We’re going to take a look at an electoral map in just a second. You probably know a whole lot more about it than most people, because the last few elections have been so close. The one in the year 2000 where George Bush beat Al Gore, came down to a contestant vote in Florida for example. It wasn’t until days after the election, and a Supreme Court case in challenge, that we found out that Bush was indeed the next president of the United States.

In 2004, if one state would have changed, say Ohio for example, or Florida for example, John Kerry could have been the president of the United States, and not Bush. That’s how close those elections were.

Let’s start with the Math. Now there are 538 electoral voters. How do you get that number? Easy, 435 representatives in the House of Representatives, add 100 from the US Senate, 3 more from Washington DC. You’ve got your number 538. It wasn’t always that way.

Briefly, from the very beginning, the Electoral College you’ll remember was one of the compromises of the Constitutional convention. Many of the framers wanted the House of Representatives to choose the president of the United States. Remember, there are going to be houses elected by the common people. This horrified federalists, in particular Alexander Hamilton, who later settled down a compromise for the Electoral College. Electors will be chosen by the state legislators. They’ll figure out how they want to run their own elections. It’s part of the original constitution in Article 2 Section 1.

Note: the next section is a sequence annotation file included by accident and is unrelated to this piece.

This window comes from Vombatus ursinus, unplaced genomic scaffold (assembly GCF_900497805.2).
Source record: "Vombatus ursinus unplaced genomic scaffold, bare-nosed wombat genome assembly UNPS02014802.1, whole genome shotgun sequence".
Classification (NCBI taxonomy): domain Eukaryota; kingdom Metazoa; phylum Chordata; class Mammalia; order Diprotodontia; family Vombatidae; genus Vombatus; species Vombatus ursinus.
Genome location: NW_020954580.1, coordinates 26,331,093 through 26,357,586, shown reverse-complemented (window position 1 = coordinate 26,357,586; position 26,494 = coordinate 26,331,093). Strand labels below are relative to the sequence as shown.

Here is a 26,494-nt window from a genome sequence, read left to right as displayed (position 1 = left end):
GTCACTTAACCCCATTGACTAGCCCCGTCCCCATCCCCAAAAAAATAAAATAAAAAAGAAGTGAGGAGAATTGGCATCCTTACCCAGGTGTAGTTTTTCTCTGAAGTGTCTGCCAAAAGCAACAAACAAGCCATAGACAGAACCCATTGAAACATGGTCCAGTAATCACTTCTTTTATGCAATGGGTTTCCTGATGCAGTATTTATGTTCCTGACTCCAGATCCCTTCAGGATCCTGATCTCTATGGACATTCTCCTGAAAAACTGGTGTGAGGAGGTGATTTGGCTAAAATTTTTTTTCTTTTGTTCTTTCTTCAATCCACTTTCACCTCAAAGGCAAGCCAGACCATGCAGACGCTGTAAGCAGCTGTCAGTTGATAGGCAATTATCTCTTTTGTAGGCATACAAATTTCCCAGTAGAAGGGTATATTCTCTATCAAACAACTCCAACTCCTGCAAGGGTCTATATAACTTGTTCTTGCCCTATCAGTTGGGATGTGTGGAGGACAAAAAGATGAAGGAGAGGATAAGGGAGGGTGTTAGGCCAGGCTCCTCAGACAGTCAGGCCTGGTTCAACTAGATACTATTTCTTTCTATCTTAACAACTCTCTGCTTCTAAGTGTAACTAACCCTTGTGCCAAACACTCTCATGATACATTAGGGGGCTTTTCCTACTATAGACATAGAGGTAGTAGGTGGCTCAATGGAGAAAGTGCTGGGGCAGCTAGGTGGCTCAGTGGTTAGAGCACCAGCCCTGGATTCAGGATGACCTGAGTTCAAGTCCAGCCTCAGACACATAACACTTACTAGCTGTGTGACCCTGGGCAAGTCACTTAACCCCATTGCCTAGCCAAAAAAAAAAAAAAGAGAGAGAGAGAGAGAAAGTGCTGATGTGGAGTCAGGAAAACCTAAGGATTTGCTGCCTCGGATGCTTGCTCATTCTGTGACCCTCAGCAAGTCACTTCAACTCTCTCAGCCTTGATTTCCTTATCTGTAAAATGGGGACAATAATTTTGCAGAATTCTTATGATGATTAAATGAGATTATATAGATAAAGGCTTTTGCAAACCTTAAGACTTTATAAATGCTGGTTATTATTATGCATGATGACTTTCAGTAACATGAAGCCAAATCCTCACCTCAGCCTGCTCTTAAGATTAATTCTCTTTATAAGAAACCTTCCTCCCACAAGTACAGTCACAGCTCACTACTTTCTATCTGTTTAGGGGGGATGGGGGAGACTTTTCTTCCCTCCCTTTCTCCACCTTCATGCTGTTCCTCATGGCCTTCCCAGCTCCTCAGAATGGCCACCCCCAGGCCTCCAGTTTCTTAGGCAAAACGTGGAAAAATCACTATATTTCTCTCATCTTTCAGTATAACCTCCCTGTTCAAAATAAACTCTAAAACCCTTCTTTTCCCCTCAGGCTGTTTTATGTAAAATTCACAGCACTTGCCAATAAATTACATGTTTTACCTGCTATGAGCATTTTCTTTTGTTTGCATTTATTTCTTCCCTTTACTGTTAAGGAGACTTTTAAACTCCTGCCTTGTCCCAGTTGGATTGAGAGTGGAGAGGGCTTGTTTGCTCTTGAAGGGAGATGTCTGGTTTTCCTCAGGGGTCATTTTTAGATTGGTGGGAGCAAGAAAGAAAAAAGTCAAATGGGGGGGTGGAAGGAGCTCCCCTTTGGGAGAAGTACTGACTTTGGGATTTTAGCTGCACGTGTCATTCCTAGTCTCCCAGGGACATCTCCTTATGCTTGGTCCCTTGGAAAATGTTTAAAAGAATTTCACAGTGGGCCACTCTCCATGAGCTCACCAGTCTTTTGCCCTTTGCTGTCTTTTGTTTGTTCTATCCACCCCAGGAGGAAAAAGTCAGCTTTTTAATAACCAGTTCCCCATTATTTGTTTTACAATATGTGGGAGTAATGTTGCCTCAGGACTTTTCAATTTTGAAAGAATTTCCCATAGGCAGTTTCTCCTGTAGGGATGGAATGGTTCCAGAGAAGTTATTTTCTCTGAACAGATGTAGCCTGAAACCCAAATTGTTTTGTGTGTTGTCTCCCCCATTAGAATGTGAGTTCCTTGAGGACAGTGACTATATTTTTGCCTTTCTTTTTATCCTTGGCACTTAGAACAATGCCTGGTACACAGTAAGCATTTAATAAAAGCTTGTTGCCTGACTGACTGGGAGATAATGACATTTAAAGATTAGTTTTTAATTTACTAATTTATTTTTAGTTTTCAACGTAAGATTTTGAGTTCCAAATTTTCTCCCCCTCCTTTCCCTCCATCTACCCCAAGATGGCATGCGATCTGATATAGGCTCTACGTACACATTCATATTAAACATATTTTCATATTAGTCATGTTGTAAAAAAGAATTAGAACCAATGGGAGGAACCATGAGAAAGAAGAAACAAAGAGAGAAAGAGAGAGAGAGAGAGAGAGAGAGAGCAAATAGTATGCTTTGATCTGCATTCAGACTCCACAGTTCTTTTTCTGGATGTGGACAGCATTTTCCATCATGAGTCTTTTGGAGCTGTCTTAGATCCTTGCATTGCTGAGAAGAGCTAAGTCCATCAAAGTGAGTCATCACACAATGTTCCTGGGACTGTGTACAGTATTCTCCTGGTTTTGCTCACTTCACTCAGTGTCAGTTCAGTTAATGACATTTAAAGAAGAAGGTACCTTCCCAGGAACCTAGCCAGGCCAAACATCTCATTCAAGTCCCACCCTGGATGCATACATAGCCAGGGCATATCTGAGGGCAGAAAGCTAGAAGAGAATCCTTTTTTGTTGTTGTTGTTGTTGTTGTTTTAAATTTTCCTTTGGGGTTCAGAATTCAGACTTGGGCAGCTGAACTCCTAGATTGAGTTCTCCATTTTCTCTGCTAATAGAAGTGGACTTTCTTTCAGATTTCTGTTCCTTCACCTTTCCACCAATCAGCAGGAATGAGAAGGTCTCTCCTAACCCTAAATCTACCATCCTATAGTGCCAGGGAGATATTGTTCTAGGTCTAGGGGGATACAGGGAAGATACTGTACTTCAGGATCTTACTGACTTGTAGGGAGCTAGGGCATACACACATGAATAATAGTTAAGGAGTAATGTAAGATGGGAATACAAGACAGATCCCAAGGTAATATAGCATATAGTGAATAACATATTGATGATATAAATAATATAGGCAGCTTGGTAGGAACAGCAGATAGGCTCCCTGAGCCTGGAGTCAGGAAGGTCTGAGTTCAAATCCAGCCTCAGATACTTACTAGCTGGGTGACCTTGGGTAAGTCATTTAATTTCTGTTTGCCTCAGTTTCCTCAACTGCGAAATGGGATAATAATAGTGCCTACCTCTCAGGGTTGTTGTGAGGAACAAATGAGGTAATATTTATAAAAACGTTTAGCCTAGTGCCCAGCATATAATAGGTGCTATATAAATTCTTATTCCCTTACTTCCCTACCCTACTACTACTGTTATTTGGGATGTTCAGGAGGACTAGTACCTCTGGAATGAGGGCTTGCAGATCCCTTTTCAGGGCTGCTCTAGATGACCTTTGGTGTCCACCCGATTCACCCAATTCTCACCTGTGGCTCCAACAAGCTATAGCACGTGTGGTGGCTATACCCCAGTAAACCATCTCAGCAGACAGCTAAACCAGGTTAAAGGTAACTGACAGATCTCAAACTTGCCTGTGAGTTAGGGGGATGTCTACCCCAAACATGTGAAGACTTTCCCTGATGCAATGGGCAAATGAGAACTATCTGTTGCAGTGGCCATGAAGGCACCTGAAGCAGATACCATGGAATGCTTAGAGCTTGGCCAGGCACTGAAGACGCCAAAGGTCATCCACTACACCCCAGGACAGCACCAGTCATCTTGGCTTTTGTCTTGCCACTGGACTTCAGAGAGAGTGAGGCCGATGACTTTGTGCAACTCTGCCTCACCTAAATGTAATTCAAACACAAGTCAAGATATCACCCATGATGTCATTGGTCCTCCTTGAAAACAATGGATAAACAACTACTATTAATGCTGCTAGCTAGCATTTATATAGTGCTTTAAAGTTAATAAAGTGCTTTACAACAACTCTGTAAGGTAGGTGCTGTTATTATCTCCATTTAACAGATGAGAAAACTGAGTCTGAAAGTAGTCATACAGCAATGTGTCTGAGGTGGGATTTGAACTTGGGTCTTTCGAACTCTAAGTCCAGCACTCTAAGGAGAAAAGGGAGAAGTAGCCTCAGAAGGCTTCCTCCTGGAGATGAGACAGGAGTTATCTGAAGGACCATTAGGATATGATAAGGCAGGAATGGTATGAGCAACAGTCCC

So how does it play out? Magic number is 270. That gets you the win. 269-269, a tie. Do you know what happens then? It would be decided in the House of Representatives. You should know little bit about the history of it.

The election of 1824, the corrupt bargain. Remember that from History class? That’s the only time the election was decided in the House of Representatives. If there’s a third party candidate who wins electoral votes, and we’ll get there in a second, then you still got to have 270. It’s not more than anybody else. It’s one more than half.

You hear all this conversation about blue states meaning, states that typically vote Democratic. Red states, they typically vote Republican. I had one political commentator even say after the last election, the blue states those are StarBuck states and the red states those are Dunkin Donuts kinds of states. Well, it’s certainly not that simple. But over the last 20 years, states have voted very, very consistently and people want to talk about the battle ground states or the swing states, because they’re going to make all the difference in this election.

It is mathematically possible for a person to win 11 states and lose 39 states and to be elected the president of the United States. All you have to do is win the 11 most populated states, because that comes out to more than 270. Do you know what they are?